VILNIUS - President Gitanas Nauseda on Friday granted pardons to two Russian citizens jailed in Lithuania for espionage as part of a swap deal with Moscow.
Here is BNS Lithuania's look at who they are:
FSB SPY NIKOLAI FILIPCHENKO
Filipchenko was detained on April 29, 2015 when traveling by train from Russia's Baltic Sea exclave of Kaliningrad to Belarus via Lithuania.
On July 7, 2017, Vilnius Regional Court convicted Filipchenko of espionage and sentenced him to ten years in prison.
According to Lithuanian law enforcement, he was an officer of the Kaliningrad branch of the Russian Federal Security Service (FSB) and operated under a fake identity.
According to Lithuanian intelligence, it was the first time that a Russian FSB cadre had been detained in Lithuania for spying.
Filipchenko's spying operation was aimed at "infiltrating into government institutions of the State of Lithuania as well as law enforcement and intelligence services of Lithuania“.
Lithuania's law enforcement said earlier that Filipchenko aimed at recruiting officers of the VIP Protection Department of Lithuania and to plant bugs in the office and residence of Lithuanian President Dalia Grybauskaite.
After the court issued the sentence, neither the judge, nor the prosecutor commented on specific episodes.
Filipchenko's lawyer said he did not admit to the crimes. Filipchenko himself refused to testify. Initially, he appealed against his sentence but later withdrew his appeal and served the sentence at Vilnius Correction House.
GRU OFFICER SERGEY MOISEYENKO
Sergey Moiseyenko, an officer of Russia's military intelligence GRU, was detained in late 2014 and sentenced to 10 years and six months in prison by a Siauliai court.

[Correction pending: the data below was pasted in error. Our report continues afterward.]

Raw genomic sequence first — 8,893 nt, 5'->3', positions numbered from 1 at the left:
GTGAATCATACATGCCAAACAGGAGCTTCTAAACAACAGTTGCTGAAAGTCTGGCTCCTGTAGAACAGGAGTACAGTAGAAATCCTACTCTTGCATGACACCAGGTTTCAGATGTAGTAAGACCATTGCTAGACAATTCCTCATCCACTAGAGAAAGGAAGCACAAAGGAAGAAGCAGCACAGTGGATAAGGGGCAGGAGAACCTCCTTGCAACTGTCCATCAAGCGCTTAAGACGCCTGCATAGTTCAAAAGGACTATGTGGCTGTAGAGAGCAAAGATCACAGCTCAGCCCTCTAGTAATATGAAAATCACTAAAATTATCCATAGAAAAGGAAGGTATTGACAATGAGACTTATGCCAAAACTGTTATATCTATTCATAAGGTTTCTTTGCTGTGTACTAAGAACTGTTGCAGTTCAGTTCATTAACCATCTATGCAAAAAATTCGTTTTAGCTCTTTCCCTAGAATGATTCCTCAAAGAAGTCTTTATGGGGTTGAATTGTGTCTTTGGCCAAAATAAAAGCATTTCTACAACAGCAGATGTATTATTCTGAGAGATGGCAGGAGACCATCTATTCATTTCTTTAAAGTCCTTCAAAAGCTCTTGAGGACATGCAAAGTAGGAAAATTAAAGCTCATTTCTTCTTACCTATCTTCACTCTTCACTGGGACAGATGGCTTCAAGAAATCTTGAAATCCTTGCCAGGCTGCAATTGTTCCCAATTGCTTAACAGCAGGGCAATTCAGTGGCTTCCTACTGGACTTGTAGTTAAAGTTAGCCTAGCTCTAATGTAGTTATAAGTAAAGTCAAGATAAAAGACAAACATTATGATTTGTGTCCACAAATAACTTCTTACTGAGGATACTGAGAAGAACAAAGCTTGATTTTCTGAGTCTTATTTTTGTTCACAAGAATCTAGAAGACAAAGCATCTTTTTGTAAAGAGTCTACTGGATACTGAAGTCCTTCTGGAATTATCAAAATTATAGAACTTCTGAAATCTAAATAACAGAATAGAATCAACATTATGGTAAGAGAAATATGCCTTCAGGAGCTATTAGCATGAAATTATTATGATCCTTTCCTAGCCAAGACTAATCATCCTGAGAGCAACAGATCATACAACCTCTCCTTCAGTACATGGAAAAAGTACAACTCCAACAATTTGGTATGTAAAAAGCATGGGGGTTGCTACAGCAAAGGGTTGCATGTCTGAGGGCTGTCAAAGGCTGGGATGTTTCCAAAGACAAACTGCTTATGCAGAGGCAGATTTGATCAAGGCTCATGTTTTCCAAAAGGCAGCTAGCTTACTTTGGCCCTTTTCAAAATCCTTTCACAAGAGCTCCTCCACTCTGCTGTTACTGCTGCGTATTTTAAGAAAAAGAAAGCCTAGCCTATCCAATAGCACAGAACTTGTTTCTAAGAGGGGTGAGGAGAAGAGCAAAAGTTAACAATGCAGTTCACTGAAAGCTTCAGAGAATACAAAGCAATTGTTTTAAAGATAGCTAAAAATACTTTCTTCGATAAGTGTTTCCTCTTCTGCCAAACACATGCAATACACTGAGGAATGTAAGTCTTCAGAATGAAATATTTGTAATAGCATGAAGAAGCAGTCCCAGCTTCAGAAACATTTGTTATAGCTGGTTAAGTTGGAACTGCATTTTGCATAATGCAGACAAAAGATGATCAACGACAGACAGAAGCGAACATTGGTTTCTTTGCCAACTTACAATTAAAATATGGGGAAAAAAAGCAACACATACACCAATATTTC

Moiseyenko, an army surgeon, has lived in Lithuania since the seventies and worked at a military hospital in Siauliai. He had Lithuanian citizenship he was later stripped off after it turned out that he was also a Russian citizen.
In 2012, he recruited Sergej Pusin, an officer of the Lithuanian Air Force's Airbase in Siauliai he knew since his childhood, to get information about the Lithuanian army and the NATO air policing mission, military flights, military training, capability deployment areas, as well as operations in Afghanistan.
Also, copies of documents of Lithuania's Ministry of National Defense were handed over to Russian intelligence, as well as personal files of several officers of the Airbase. Based on the case evidence, Moiseyenko paid from 500 to 1,000 euros to Pusin for collected and provided information, and meetings in Lithuania would take place under exceptional conspiracy conditions in Moiseyenko's garage.
Moiseyenko denied his guilt, appealed against his sentence but the Court of Appeal and the Supreme Court rejected his appeals.